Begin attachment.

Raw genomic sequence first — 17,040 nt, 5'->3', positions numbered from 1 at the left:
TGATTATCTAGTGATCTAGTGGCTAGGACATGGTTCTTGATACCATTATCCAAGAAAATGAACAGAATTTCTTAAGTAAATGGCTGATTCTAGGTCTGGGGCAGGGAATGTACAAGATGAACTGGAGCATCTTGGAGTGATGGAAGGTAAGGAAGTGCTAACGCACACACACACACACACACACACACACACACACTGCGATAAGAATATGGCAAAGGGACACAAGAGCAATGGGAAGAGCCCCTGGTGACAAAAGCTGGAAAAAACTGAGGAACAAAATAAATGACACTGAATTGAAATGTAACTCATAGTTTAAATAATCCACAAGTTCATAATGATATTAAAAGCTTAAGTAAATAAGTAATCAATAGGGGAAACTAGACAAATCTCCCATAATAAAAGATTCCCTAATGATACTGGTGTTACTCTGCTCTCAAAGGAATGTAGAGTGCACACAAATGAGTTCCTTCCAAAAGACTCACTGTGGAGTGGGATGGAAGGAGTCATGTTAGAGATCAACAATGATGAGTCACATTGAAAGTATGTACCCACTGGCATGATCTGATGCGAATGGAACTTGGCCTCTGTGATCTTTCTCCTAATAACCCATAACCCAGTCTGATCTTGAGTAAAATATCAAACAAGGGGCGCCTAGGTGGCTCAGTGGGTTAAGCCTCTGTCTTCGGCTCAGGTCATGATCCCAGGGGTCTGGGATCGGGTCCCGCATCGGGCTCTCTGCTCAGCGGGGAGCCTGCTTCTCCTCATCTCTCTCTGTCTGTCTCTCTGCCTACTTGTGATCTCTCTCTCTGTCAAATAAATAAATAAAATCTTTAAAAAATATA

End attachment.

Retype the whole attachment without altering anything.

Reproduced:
Raw genomic sequence first — 17,040 nt, 5'->3', positions numbered from 1 at the left:
TGATTATCTAGTGATCTAGTGGCTAGGACATGGTTCTTGATACCATTATCCAAGAAAATGAACAGAATTTCTTAAGTAAATGGCTGATTCTAGGTCTGGGGCAGGGAATGTACAAGATGAACTGGAGCATCTTGGAGTGATGGAAGGTAAGGAAGTGCTAACGCACACACACACACACACACACACACACACACACTGCGATAAGAATATGGCAAAGGGACACAAGAGCAATGGGAAGAGCCCCTGGTGACAAAAGCTGGAAAAAACTGAGGAACAAAATAAATGACACTGAATTGAAATGTAACTCATAGTTTAAATAATCCACAAGTTCATAATGATATTAAAAGCTTAAGTAAATAAGTAATCAATAGGGGAAACTAGACAAATCTCCCATAATAAAAGATTCCCTAATGATACTGGTGTTACTCTGCTCTCAAAGGAATGTAGAGTGCACACAAATGAGTTCCTTCCAAAAGACTCACTGTGGAGTGGGATGGAAGGAGTCATGTTAGAGATCAACAATGATGAGTCACATTGAAAGTATGTACCCACTGGCATGATCTGATGCGAATGGAACTTGGCCTCTGTGATCTTTCTCCTAATAACCCATAACCCAGTCTGATCTTGAGTAAAATATCAAACAAGGGGCGCCTAGGTGGCTCAGTGGGTTAAGCCTCTGTCTTCGGCTCAGGTCATGATCCCAGGGGTCTGGGATCGGGTCCCGCATCGGGCTCTCTGCTCAGCGGGGAGCCTGCTTCTCCTCATCTCTCTCTGTCTGTCTCTCTGCCTACTTGTGATCTCTCTCTCTGTCAAATAAATAAATAAAATCTTTAAAAAATATA